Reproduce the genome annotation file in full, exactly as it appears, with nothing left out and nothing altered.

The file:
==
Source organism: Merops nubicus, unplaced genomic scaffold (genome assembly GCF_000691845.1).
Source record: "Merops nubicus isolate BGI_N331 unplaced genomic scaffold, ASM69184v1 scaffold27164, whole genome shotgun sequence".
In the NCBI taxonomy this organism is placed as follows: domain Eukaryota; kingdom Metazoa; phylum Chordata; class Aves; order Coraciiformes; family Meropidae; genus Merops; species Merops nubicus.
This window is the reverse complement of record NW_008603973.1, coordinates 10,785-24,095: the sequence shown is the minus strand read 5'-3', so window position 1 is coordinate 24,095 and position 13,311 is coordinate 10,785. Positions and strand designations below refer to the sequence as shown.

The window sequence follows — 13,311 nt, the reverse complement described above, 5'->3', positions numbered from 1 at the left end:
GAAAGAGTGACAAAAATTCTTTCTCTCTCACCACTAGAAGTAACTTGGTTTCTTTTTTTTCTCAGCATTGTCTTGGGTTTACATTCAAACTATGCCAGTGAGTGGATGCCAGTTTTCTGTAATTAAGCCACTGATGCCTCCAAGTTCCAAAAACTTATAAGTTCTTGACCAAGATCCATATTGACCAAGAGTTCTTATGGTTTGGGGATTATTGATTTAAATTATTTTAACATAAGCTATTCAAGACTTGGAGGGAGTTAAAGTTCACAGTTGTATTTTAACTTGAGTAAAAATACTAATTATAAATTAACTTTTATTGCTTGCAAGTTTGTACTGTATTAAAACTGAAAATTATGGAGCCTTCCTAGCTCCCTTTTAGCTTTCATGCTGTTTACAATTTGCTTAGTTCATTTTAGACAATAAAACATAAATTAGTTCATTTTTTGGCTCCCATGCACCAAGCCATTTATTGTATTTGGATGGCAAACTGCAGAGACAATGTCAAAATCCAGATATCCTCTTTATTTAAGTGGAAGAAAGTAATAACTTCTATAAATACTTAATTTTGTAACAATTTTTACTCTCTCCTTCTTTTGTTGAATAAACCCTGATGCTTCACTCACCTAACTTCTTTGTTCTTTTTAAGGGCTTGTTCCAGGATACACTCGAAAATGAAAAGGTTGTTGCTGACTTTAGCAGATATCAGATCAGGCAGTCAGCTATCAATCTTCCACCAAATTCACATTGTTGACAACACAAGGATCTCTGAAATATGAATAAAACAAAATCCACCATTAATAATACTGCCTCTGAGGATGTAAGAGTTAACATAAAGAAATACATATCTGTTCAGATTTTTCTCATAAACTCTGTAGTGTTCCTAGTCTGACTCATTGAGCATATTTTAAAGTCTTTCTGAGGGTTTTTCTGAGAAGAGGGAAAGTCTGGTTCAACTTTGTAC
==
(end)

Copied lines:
Source organism: Merops nubicus, unplaced genomic scaffold (genome assembly GCF_000691845.1).
Source record: "Merops nubicus isolate BGI_N331 unplaced genomic scaffold, ASM69184v1 scaffold27164, whole genome shotgun sequence".
In the NCBI taxonomy this organism is placed as follows: domain Eukaryota; kingdom Metazoa; phylum Chordata; class Aves; order Coraciiformes; family Meropidae; genus Merops; species Merops nubicus.
This window is the reverse complement of record NW_008603973.1, coordinates 10,785-24,095: the sequence shown is the minus strand read 5'-3', so window position 1 is coordinate 24,095 and position 13,311 is coordinate 10,785. Positions and strand designations below refer to the sequence as shown.

The window sequence follows — 13,311 nt, the reverse complement described above, 5'->3', positions numbered from 1 at the left end:
GAAAGAGTGACAAAAATTCTTTCTCTCTCACCACTAGAAGTAACTTGGTTTCTTTTTTTTCTCAGCATTGTCTTGGGTTTACATTCAAACTATGCCAGTGAGTGGATGCCAGTTTTCTGTAATTAAGCCACTGATGCCTCCAAGTTCCAAAAACTTATAAGTTCTTGACCAAGATCCATATTGACCAAGAGTTCTTATGGTTTGGGGATTATTGATTTAAATTATTTTAACATAAGCTATTCAAGACTTGGAGGGAGTTAAAGTTCACAGTTGTATTTTAACTTGAGTAAAAATACTAATTATAAATTAACTTTTATTGCTTGCAAGTTTGTACTGTATTAAAACTGAAAATTATGGAGCCTTCCTAGCTCCCTTTTAGCTTTCATGCTGTTTACAATTTGCTTAGTTCATTTTAGACAATAAAACATAAATTAGTTCATTTTTTGGCTCCCATGCACCAAGCCATTTATTGTATTTGGATGGCAAACTGCAGAGACAATGTCAAAATCCAGATATCCTCTTTATTTAAGTGGAAGAAAGTAATAACTTCTATAAATACTTAATTTTGTAACAATTTTTACTCTCTCCTTCTTTTGTTGAATAAACCCTGATGCTTCACTCACCTAACTTCTTTGTTCTTTTTAAGGGCTTGTTCCAGGATACACTCGAAAATGAAAAGGTTGTTGCTGACTTTAGCAGATATCAGATCAGGCAGTCAGCTATCAATCTTCCACCAAATTCACATTGTTGACAACACAAGGATCTCTGAAATATGAATAAAACAAAATCCACCATTAATAATACTGCCTCTGAGGATGTAAGAGTTAACATAAAGAAATACATATCTGTTCAGATTTTTCTCATAAACTCTGTAGTGTTCCTAGTCTGACTCATTGAGCATATTTTAAAGTCTTTCTGAGGGTTTTTCTGAGAAGAGGGAAAGTCTGGTTCAACTTTGTAC